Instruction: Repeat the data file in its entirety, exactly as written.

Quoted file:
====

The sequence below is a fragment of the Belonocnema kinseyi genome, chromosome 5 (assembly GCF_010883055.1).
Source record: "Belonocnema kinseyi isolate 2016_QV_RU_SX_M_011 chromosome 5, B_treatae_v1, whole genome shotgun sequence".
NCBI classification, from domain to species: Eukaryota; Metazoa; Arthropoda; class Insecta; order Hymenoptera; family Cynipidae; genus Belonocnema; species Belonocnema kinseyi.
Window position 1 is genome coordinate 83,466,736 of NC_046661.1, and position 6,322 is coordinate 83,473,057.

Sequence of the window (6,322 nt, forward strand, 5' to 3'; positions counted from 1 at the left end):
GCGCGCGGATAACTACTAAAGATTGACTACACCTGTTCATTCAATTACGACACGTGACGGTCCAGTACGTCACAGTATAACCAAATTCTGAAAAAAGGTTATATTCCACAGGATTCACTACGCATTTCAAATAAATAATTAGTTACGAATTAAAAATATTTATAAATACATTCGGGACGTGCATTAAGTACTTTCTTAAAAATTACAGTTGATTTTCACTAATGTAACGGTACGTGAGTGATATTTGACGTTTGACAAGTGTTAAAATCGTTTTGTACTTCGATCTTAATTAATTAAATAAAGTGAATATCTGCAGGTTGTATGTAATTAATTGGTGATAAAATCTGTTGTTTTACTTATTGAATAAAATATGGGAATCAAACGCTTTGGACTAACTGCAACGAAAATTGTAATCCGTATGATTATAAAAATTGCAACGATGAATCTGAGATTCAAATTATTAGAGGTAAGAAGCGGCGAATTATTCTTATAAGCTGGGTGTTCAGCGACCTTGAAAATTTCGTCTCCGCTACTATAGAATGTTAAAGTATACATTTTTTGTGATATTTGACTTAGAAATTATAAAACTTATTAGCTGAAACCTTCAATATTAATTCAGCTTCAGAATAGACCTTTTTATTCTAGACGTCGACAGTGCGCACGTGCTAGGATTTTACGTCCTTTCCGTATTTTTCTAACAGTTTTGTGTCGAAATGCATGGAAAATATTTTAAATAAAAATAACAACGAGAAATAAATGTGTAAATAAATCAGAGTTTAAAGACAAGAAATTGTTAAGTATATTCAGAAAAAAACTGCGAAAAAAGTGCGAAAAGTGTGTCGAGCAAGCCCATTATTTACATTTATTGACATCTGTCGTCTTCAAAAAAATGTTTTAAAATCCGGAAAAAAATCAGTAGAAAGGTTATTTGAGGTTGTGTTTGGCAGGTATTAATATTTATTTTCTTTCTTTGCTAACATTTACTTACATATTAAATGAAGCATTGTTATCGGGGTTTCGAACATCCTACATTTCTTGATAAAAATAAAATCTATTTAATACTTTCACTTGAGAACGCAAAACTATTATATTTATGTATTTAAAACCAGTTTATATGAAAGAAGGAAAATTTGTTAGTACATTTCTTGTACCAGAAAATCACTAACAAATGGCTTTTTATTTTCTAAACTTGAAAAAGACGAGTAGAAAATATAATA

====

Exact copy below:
The sequence below is a fragment of the Belonocnema kinseyi genome, chromosome 5 (assembly GCF_010883055.1).
Source record: "Belonocnema kinseyi isolate 2016_QV_RU_SX_M_011 chromosome 5, B_treatae_v1, whole genome shotgun sequence".
NCBI classification, from domain to species: Eukaryota; Metazoa; Arthropoda; class Insecta; order Hymenoptera; family Cynipidae; genus Belonocnema; species Belonocnema kinseyi.
Window position 1 is genome coordinate 83,466,736 of NC_046661.1, and position 6,322 is coordinate 83,473,057.

Sequence of the window (6,322 nt, forward strand, 5' to 3'; positions counted from 1 at the left end):
GCGCGCGGATAACTACTAAAGATTGACTACACCTGTTCATTCAATTACGACACGTGACGGTCCAGTACGTCACAGTATAACCAAATTCTGAAAAAAGGTTATATTCCACAGGATTCACTACGCATTTCAAATAAATAATTAGTTACGAATTAAAAATATTTATAAATACATTCGGGACGTGCATTAAGTACTTTCTTAAAAATTACAGTTGATTTTCACTAATGTAACGGTACGTGAGTGATATTTGACGTTTGACAAGTGTTAAAATCGTTTTGTACTTCGATCTTAATTAATTAAATAAAGTGAATATCTGCAGGTTGTATGTAATTAATTGGTGATAAAATCTGTTGTTTTACTTATTGAATAAAATATGGGAATCAAACGCTTTGGACTAACTGCAACGAAAATTGTAATCCGTATGATTATAAAAATTGCAACGATGAATCTGAGATTCAAATTATTAGAGGTAAGAAGCGGCGAATTATTCTTATAAGCTGGGTGTTCAGCGACCTTGAAAATTTCGTCTCCGCTACTATAGAATGTTAAAGTATACATTTTTTGTGATATTTGACTTAGAAATTATAAAACTTATTAGCTGAAACCTTCAATATTAATTCAGCTTCAGAATAGACCTTTTTATTCTAGACGTCGACAGTGCGCACGTGCTAGGATTTTACGTCCTTTCCGTATTTTTCTAACAGTTTTGTGTCGAAATGCATGGAAAATATTTTAAATAAAAATAACAACGAGAAATAAATGTGTAAATAAATCAGAGTTTAAAGACAAGAAATTGTTAAGTATATTCAGAAAAAAACTGCGAAAAAAGTGCGAAAAGTGTGTCGAGCAAGCCCATTATTTACATTTATTGACATCTGTCGTCTTCAAAAAAATGTTTTAAAATCCGGAAAAAAATCAGTAGAAAGGTTATTTGAGGTTGTGTTTGGCAGGTATTAATATTTATTTTCTTTCTTTGCTAACATTTACTTACATATTAAATGAAGCATTGTTATCGGGGTTTCGAACATCCTACATTTCTTGATAAAAATAAAATCTATTTAATACTTTCACTTGAGAACGCAAAACTATTATATTTATGTATTTAAAACCAGTTTATATGAAAGAAGGAAAATTTGTTAGTACATTTCTTGTACCAGAAAATCACTAACAAATGGCTTTTTATTTTCTAAACTTGAAAAAGACGAGTAGAAAATATAATA